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perly enough be compared to Romih both fallacious. His Reasons for bePenitents, who, after committing the lieving, that this Bill will in fome moft atrocious Crimes, think they Measure prevent the Evils complained have made sufficient Atonement, of, are, that it will bring the Retail when they have solemnly confessed Trade under fome Regulation, so them. But their thus freely acknow- that the Poor will not have such free ledging the Evils, without taking A Access to these Liquors; at leaft, to any proper Method to prevent them, debauch in them, as they have at but on the contrary, resolving to li. ' present ; and that the Liquors must cense them, is no Reason against our be fold at a higher Price, or not made endeavouring in this Debate to set so good in Quality as they are at thofe Evils in a proper Light; no present; because tho' the additional more than it is a Reason against Duty is in itself but small, yet, when Preaching, that every one acknow- B compared to the Price of the Comledges the Evils produced by Sin. modity, and the Circumstances of the People hould not only acknowledge Purchaser, it must be allowed to be the Evil, but they thould forsake, high. and endeavour to prevent the Cause. As to the first of these Reasons, It is the Duty of our Churchmen to my Lords, if I thought that the Jurendeavour to prevent the Cause by tices of the Peace, and the Peace Preaching, it is our Duty to endeavour C Officers would do their Duty, I to prevent it by wholesome Laws, hould admit there would be some and adequate Punishments; and, when Weight in it; but when the ConI think any proposed Measure in-. sumption of these Liquors, is conconsistent with this Duty, surely, I fidered as a Fund for bringing in do not depart from the Subject in Money to the Publick Treasury, I Debate, when I recommend to your am from Experience convinced, that Lordships your Duty, by endeavour- D they will not do their Duty, that ing to raise in your Breasts a due they will have private Instructions Compaflion for the Misfortunes of from their Masters the Ministers, to your fellow Creatures. For this, I neglect their Duty; and as many of know no way more effectual, than our Constables and Headboroughs by laying before you, in their strong- are Alehouse-keepers, and will conet Light, the Evils that have been, , sequently become licensed Gin-sellers, cr will be occafioned by your Neglect E their Interest will become inconsistent of your Duty; and if there are Per- with their Duty; and in such a Case, fons, who, from Experience, know we may eafily judge, which of the tkofe Evils better, and consequently, two they will prefer. - Prom hence, can represent them more feelingly, I must suppose the only Difference than I can, I ought to move for their to be, that if poor People now com-. being examined.

mit any Debauch in these Liquors, Upon this Head, therefore, there F they must do it privately in the has not been, nor can be, any De- Night-Time, or in some By-Corner; parture from the Subject in Debate; whereas, if this Bill be passed into a but as the noble Lord, who spoke Law, they will, as formerly, do it laft, infifted chiefly upon two Argu- openly in our High-Streets, and at ments, which were, that this Bill will

Noon-Day. in a great Measure prevent the Evils Besides, as to the Temptat'on, as complained of, and that it is not safe G well as Access, can your Lordships to proceed farther at once, I shall think, there is no Difference between confine what I have to say, to those an avowed and a clandestine Gintwo Arguments, which, I think, are Shop? I know, or, at least, have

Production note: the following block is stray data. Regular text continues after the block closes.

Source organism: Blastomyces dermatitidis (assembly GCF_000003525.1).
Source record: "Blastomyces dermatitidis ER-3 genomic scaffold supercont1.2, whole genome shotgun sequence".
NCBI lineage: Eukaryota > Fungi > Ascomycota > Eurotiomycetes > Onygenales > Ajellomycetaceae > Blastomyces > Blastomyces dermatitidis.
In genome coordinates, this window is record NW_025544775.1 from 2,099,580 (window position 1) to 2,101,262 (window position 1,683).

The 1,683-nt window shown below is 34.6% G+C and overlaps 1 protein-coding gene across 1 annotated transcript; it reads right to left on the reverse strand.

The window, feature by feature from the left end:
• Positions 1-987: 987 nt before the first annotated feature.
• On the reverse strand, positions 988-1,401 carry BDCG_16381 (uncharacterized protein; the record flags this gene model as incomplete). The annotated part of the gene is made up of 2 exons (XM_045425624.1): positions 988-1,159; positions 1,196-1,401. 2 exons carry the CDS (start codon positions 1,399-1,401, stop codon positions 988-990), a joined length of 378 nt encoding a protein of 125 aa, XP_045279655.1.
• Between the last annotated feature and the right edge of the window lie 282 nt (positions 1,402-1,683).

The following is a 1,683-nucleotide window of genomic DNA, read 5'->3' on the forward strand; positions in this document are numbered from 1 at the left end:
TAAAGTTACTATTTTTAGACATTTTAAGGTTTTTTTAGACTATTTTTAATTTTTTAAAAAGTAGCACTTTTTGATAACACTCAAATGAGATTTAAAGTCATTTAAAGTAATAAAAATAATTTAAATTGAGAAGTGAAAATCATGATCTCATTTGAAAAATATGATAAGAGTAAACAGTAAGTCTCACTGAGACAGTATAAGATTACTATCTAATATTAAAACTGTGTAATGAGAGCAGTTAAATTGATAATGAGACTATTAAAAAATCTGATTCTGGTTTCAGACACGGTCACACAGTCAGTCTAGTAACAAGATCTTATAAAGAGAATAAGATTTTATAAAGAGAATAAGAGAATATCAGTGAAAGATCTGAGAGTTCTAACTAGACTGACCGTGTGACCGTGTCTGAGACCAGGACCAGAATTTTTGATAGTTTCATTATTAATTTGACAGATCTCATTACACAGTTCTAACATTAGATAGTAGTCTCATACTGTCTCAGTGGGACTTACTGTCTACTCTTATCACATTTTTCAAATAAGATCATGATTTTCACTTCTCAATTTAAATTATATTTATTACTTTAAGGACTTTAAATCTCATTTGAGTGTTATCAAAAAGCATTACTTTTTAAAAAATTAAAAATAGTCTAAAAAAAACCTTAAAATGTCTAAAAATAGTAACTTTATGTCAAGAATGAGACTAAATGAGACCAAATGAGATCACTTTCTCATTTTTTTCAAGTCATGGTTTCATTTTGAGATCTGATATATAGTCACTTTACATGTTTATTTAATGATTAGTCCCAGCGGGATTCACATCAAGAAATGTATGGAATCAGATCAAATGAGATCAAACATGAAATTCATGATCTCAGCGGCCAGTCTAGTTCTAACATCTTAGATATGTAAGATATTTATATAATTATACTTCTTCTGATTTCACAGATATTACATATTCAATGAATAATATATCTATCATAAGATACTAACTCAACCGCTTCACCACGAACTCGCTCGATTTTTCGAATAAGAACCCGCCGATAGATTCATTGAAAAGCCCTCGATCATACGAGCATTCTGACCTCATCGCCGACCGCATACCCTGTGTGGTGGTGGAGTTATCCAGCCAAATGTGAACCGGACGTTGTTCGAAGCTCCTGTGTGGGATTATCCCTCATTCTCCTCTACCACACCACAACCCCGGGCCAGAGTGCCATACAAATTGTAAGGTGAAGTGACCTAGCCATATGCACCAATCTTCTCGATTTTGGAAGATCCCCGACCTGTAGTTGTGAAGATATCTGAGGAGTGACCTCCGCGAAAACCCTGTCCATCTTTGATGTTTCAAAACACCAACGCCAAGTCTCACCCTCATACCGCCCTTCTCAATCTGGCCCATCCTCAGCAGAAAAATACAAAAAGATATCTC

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heard of another Vice, which, thank grant, may be innocent: While it is God! is not yet licensed by publick moderate, it continues to be fo; but Authority, because our Ministers have let us confider, my Lords, that the never yet thought of raising a Fund Use of no one Sort of Thing in the from it; and yet a common Dealer World, more naturally or more imin that Way, 'I believe, generally perceptibly runs into an Abuse, than knows, where the Commodity is to A the Use of Spirituous Liquors.' I be met with : So a common Dealer have already shewn, that the Liin Spirituous Liquors may perhaps cenfing of Houses will be no Sort of know, where there is a little clan.

Check to this Abuse, as long as you detine Gin-Shop, and might know,

make either the Use, or the Abuse, a were the Law, now in being more

Fund for bringing Money into the rigorously executed than ever it was ;

Paws of our Ministers; and now I. but one, who is no common Dealer; B hall few, that this Abuse cannot be one whose, natural Inclinations, or

in the least checked or prevented by

the small additional Duty proposed acquired Habits, do not put him upon the Search, may be quite igno

by this Biil. Upon this Head, I must rant, may continue all his Life in

differ from the noble Lord who that Ignorance, and may consequent-spoke laft, with regard to some very ly, never, be exposed to any Tempta

material Facts; and this Difference tion: Whereas, if you pass this Bill, C will thew, how necessary it is for us there will be a licensed Gin:Shop,

to make a farther Inquiry ihto this. with, a pompous Description of the

Affair than we have yet done. The 1.iquors, upon the Sign. Poł, at every noble Lord faid, That as the DistilCorner; so that no Man can pals,ling Tradę has now been for many without being exposed to the Temp: Monopoly or exclusive Privilege,


Years exercised without any Sort of tation, and will often be invited io partake of the delightful Liquor, by D must suppose, that the Distillers now Come old Aquaintance, who may

sell their Liquors at as cheap a Rate casually, happen at that Time to be as they can poffibly afford. In this, with some Friends in the Shop. Must

I differ from his Lordship: The very not your Lordships from thence see, Nature of the Trade furnishes it with that the Temptations to this Vice

a Sort of Monopoly : It is fo mystewill be more frequent and more allur